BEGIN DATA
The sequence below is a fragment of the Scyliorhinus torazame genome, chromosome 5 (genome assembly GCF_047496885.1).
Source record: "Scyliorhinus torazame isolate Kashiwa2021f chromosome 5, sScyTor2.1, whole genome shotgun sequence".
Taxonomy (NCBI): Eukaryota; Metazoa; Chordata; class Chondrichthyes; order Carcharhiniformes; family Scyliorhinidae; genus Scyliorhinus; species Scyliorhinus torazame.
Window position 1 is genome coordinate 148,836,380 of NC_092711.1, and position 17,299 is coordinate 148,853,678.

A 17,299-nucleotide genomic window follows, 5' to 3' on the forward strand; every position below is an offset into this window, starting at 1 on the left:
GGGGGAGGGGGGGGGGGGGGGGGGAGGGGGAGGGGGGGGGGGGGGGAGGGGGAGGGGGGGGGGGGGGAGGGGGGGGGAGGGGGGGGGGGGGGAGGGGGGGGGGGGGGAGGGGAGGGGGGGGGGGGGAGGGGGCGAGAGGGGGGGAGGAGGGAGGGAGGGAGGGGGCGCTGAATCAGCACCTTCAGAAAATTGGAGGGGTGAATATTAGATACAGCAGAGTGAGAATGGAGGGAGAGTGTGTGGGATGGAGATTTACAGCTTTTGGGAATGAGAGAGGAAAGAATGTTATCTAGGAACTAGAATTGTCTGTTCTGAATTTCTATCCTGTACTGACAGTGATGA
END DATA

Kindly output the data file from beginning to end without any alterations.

The sequence below is a fragment of the Scyliorhinus torazame genome, chromosome 5 (genome assembly GCF_047496885.1).
Source record: "Scyliorhinus torazame isolate Kashiwa2021f chromosome 5, sScyTor2.1, whole genome shotgun sequence".
Taxonomy (NCBI): Eukaryota; Metazoa; Chordata; class Chondrichthyes; order Carcharhiniformes; family Scyliorhinidae; genus Scyliorhinus; species Scyliorhinus torazame.
Window position 1 is genome coordinate 148,836,380 of NC_092711.1, and position 17,299 is coordinate 148,853,678.

A 17,299-nucleotide genomic window follows, 5' to 3' on the forward strand; every position below is an offset into this window, starting at 1 on the left:
GGGGGAGGGGGGGGGGGGGGGGGGAGGGGGAGGGGGGGGGGGGGGGAGGGGGAGGGGGGGGGGGGGGAGGGGGGGGGAGGGGGGGGGGGGGGAGGGGGGGGGGGGGGAGGGGAGGGGGGGGGGGGGAGGGGGCGAGAGGGGGGGAGGAGGGAGGGAGGGAGGGGGCGCTGAATCAGCACCTTCAGAAAATTGGAGGGGTGAATATTAGATACAGCAGAGTGAGAATGGAGGGAGAGTGTGTGGGATGGAGATTTACAGCTTTTGGGAATGAGAGAGGAAAGAATGTTATCTAGGAACTAGAATTGTCTGTTCTGAATTTCTATCCTGTACTGACAGTGATGA